Breath by James Nestor - coverBreath, the new science of a lost art

James Nestor, Penguin 2020.

Nestor, a science writer, explains in the introduction to Breath that he was alerted to the possibilities of breath-based health therapies (conventional and not) when his doctor sent him to a yoga breathing class to fix up his own chronic poor health. It worked, and sent him on an intermittent quest  (he wrote another book along the way) to learn more.

Over ten years he discovered a broad range of practitioners, many of them Westerners who developed their own theories and practices outside medical science. Others worked within Eastern spiritual traditions – Buddhist meditation, Taoist practices and various forms of yoga. He also spoke to mainstream Western doctors and medical scientists, participating in their research at times.

That gave him far too much material for a single book but he boiled it all down to one standard-size paperback, with comprehensive references to what he had left out. Those references are duplicated and expanded online at Click through to ‘Biblio’ for them and you could spend a week exploring; go to ‘Retreat’ instead, and you find that he is offering a Breath Retreat at a resort in Costa Rica promising

Kundalini • Tummo • Kriyas • Qi Gong • Hypoventilation Athletic Training • Buteyko Breathing Technique • Apnea • Pranayama • Resonant Breathing

Nestor was a convert to breathwork as of his first experience of Kriya yoga, and what he has learned since then is impressive. Valuable, too.

The first half of Breath presents breathing exercises which anyone can do safely without direct teaching. Then there’s a detour to our eating habits, because, he argues, modern diets are responsible for facial malformations which constrict our breathing. Finally, some more extreme breathing techniques, best undertaken with the guidance of a teacher.


At this point I should reveal my own breathwork background so that my opinions have some context.

I suffered chronic breathing problems as a child (bronchitis, hay fever, asthma) and my family doctor suggested to my parents that I should learn a wind instrument ‘to strengthen my lungs’ or words to that effect. Off I went to the local brass band to play (over ten years) cornet, baritone horn and euphonium. As a young adult I switched from brass to woodwinds, playing recorders, clarinets, saxes and flutes before and after training and working as a woodwind teacher for the next twenty-plus years. Along the way, I sang – mainly in choirs. And all of my music demanded close attention, both theoretical and practical, on breathing.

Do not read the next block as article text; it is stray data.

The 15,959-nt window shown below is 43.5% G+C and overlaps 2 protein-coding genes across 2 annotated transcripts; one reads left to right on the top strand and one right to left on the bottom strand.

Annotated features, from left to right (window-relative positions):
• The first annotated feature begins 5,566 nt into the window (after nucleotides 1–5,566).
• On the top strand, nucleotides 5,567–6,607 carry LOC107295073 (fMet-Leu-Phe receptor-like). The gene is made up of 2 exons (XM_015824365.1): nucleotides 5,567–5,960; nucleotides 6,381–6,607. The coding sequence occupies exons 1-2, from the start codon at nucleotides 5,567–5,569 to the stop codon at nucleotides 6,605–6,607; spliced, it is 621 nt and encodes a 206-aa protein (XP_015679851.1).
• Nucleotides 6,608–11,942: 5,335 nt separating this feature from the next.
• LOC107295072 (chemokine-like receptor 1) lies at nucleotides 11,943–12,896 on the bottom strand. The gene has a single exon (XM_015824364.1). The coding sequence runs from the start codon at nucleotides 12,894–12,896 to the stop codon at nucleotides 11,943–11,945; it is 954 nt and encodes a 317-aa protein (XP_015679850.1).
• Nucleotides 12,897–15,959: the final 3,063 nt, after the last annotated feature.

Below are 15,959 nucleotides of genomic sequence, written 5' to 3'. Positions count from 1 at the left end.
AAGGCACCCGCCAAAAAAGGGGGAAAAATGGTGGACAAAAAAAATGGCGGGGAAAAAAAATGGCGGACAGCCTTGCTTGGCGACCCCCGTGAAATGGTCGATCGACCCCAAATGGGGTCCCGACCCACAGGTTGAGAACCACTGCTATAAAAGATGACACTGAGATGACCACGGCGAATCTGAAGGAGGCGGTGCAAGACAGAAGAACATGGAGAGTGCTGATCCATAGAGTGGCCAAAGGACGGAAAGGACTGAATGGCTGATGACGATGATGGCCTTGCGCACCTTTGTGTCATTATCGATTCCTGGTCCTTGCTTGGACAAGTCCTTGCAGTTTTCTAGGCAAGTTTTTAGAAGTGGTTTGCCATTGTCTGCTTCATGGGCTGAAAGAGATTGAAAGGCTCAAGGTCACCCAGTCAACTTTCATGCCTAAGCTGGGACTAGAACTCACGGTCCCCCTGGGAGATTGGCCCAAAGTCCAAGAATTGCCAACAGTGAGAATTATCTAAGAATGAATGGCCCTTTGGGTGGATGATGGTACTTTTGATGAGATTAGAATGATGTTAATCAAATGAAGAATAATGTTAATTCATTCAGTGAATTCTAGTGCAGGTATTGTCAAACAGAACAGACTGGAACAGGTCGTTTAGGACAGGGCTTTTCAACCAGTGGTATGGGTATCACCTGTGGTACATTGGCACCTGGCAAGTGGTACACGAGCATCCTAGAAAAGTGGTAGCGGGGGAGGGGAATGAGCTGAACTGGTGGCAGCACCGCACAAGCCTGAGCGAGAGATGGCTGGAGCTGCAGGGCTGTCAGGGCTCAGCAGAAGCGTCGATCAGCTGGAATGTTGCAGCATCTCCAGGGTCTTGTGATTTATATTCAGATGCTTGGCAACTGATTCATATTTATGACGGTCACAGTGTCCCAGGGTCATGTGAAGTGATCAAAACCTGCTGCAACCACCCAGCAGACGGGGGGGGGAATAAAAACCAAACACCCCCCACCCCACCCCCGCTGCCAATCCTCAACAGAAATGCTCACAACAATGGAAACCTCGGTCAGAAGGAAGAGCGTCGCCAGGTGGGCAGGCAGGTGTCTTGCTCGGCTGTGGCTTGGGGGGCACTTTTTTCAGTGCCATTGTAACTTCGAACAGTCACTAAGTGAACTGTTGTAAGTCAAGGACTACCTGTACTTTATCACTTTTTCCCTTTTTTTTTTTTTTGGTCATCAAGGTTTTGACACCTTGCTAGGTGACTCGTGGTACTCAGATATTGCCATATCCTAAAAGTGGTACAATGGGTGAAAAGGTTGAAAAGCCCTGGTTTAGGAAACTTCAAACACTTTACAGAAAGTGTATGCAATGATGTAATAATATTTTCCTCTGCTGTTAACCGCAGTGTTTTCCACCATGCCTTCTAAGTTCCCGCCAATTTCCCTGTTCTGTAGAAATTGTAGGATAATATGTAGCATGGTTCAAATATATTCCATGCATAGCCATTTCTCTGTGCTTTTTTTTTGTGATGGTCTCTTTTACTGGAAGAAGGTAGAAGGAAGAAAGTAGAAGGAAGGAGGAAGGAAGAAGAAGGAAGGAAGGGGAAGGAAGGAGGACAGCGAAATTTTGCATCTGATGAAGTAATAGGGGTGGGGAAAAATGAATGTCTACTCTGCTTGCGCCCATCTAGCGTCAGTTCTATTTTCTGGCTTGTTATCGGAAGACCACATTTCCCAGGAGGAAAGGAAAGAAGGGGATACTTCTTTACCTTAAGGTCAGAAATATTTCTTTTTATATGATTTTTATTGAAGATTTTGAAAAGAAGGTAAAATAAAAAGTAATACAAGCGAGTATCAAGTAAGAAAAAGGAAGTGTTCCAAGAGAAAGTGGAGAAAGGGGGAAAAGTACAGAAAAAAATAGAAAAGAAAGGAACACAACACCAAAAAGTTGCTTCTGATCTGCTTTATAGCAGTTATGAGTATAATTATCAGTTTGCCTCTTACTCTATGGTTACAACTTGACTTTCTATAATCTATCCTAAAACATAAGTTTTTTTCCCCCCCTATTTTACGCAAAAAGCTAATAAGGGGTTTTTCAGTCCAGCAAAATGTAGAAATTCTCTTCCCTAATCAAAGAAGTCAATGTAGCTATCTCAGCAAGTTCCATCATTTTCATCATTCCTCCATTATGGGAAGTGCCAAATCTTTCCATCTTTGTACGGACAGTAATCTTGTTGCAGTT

Meanwhile, I developed an ongoing interest in Eastern traditions during that same young-adult period: meditation, yoga, Buddhism, Taoism and (later) Tai chi and Qi gong. My practice was sporadic while I was busy with children and work but I have attended classes regularly for the last 15 years.

And all of the above were good for me and my health.

So (getting back to Mr Nestor) I expected to meet many familiar teachers and techniques in Breath. I did, too: various forms of yoga, Buteyko, tummo, Wim Hof, chanting, etc. He mostly got them right, too, to the best of my knowledge.

But what are we to make of it all?

My first response was, “Yes, this is all really good, and I hope everyone reads the book and applies what’s useful to them.”

After that, in no particular order, I thought:

  • He has the enthusiasm of a convert, claiming breathing will cure everything that ails us. He’s mostly right, but it makes the book a bit unbalanced because exercise will do just as much and so will better diet.
  • He doesn’t even mention music! And singing and wind-instrument playing are wonderful for breathing and also have *bonus!* social benefits.
  • He laments that one health expert after another, for well over a century, has discovered and promoted the advantages of breathwork, getting it accepted as legitimate therapy only for it to be forgotten again a decade or two later. The nearest he comes to an explanation is a single comment to the effect that drug therapies always became dominant again although their success rates were no better. That looks to me like Big Pharma at work, but I may be wrong.
  • He doesn’t seem to know much about, or even be interested in, the religious side of the Asian traditions: he just raids them for breathing techniques. (There are good precedents for that – Kabat-Zinn’s Mindfulness Based Stress Reduction, for instance, is a secularised Buddhist approach – so perhaps we needn’t be too concerned.)
  • If his readers only learn and apply one thing, it should be that nose-breathing is so much better than mouth-breathing that everyone should make it habitual.
  • If they learn a second thing, it should be diaphragm breathing, aka belly breathing and yoga breathing – breathing deep into the lungs.

My last response was almost the same as my first: “Breath has minor faults but I do hope everyone reads it and applies what’s useful to them.”

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